Our children are very sensitive beings and are affected by what is going on around them, all of the time. To experience the effect that a TV programme had on this young child brought home to me the very deep truth of this fact.
As parents, aunties, uncles, grandparents and family friends, we all know the children in our lives inside out, and all of us have the responsibility to discern and to understand what is going on in their lives and to sense the activities or experiences that cause them to change.
Watching TV is now considered one of those normal things that both adults and children participate in every day. For myself, the above experience has shown me that much discernment is needed in participating in this daily activity. How do we feel after watching a programme? Does the programme really support us to relax or does it incite us into emotional reactions and judgements? The same reactions can be observed in our children. I know for myself that TV was a great babysitter for when I needed to get things done in the house, but now I really wonder if this was truly the case! Very often after completing the tasks, my children would be more emotional and needy than they had been before popping them in front of the TV.
I feel that there is more to the above scenario than we are willing to acknowledge: that how we are feeling and how we plan our days is where we as adults may be able to adjust and change, so that there is less need to expose our children to TV and the energy that the programmes may bring with them. That there is a level of responsibility we can step up to with our own self-care that will in turn support our children.
In the past several years I have chosen to be a student of Universal Medicine and the Ageless Wisdom Teachings that Serge Benhayon presents. I have learnt a lot about myself during this time. Situations in life have shown me just how irresponsible I had been with my self-care and how this has impacted on my family. When I was living tired and feeling run down, I simply did not have the energy to be discerning with activities like TV and in other areas in my family’s lives.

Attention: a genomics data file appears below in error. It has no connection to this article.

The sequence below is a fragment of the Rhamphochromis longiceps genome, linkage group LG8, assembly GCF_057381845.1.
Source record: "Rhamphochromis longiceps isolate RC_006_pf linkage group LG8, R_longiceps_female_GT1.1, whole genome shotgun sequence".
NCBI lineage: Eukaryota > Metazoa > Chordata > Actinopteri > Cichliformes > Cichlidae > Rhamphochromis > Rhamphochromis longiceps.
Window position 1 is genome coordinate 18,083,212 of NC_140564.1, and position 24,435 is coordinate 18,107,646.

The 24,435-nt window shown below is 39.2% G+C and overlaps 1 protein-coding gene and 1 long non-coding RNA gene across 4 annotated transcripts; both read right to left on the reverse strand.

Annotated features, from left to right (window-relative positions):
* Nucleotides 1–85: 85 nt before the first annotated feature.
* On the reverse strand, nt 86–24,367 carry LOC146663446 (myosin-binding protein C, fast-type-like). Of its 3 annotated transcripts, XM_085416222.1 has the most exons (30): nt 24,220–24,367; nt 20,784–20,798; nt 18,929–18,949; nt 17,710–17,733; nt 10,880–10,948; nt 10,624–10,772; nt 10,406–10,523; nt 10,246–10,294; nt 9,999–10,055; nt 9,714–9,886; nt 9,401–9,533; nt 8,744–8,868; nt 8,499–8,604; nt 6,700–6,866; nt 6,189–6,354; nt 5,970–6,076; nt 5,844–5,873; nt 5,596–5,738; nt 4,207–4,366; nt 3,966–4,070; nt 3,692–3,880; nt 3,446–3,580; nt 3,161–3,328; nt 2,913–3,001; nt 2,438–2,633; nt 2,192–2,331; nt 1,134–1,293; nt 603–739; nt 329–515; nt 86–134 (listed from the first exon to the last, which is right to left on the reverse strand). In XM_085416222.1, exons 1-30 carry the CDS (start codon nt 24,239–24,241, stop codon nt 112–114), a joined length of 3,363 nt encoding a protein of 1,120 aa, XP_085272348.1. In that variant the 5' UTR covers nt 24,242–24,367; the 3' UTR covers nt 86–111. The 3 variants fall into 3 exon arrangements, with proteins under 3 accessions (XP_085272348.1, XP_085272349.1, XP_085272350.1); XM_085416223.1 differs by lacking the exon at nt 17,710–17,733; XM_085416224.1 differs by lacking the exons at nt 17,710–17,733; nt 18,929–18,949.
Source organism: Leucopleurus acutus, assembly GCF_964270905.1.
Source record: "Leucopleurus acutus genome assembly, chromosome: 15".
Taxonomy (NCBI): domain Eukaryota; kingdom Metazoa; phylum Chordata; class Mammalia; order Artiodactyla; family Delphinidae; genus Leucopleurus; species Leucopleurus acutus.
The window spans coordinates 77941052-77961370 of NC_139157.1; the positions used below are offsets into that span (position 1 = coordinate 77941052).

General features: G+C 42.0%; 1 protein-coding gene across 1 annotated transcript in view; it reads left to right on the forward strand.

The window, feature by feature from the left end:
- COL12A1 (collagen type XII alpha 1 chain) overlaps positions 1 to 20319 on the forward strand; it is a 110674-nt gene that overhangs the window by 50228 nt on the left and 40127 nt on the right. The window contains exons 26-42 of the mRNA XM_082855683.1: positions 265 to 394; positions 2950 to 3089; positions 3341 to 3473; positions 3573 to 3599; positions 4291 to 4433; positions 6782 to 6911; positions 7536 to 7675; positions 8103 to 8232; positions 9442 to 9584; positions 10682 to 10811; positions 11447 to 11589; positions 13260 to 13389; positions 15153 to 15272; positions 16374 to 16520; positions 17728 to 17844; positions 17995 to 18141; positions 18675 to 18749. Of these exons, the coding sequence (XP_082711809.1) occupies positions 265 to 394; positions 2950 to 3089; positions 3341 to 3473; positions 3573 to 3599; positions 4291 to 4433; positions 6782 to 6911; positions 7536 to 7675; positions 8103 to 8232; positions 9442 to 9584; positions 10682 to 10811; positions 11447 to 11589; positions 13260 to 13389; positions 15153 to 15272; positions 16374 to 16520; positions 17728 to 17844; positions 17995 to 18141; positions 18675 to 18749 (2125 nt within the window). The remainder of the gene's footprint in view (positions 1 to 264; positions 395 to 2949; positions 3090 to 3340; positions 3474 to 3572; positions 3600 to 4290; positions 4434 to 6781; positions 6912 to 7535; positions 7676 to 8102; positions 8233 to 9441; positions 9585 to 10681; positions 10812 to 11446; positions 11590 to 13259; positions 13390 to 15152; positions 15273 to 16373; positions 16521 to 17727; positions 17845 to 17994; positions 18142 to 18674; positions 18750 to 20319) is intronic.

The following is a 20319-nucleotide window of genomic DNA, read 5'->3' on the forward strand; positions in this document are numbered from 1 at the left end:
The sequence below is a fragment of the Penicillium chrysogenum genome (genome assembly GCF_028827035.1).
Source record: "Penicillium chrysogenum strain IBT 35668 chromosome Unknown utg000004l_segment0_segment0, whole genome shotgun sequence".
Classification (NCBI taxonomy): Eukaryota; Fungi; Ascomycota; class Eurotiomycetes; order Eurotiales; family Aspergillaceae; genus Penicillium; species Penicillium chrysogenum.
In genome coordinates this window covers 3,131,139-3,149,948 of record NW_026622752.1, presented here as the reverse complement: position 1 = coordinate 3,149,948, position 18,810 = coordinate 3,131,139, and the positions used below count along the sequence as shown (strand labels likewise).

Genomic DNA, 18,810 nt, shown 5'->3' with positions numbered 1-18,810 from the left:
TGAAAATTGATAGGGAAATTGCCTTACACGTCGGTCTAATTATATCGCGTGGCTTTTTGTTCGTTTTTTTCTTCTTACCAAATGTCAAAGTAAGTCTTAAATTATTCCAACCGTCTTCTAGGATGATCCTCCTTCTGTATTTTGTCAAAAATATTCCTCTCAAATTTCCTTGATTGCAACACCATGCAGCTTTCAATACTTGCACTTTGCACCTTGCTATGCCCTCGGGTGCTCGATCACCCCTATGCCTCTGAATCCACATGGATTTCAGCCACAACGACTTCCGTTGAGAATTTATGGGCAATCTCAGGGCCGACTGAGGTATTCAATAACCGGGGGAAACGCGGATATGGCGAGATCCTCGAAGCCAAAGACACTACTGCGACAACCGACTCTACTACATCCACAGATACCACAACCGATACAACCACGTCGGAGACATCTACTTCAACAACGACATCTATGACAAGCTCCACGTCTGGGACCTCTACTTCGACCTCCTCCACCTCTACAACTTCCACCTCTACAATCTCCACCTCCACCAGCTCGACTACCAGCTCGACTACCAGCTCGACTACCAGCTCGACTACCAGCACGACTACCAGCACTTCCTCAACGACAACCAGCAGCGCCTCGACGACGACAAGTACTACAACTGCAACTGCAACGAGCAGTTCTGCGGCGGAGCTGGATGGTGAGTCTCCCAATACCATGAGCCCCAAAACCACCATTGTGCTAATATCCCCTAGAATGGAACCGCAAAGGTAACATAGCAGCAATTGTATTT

What Serge has shown me is that love of myself is needed first and foremost. I have now come to understand that this love, once chosen, simply expands to having a deep love for others in my life. It was through this feeling of love within that I was able to see the effect that the TV programme was having on this young child and it was the deep love that I felt for him that prompted me to take the action I did.
From the above experience, I feel deeply that many of the programmes that are aired on TV are not supportive of our families living together, with care and understanding for each other. A level of discernment is needed when it comes to inviting the Television into our lives, and a commitment to allowing us to be honest and to connect to how a programme leaves our family, and ourselves, feeling after watching it. Only then do we have a clear choice as to what we allow to come into our homes from the TV. Only then can we eliminate those programmes that do not support our family to live in the harmony that is the natural way of being, when living together as a community of people that a family is.
Published with permission of my friend.
By Leigh Strack, Eungella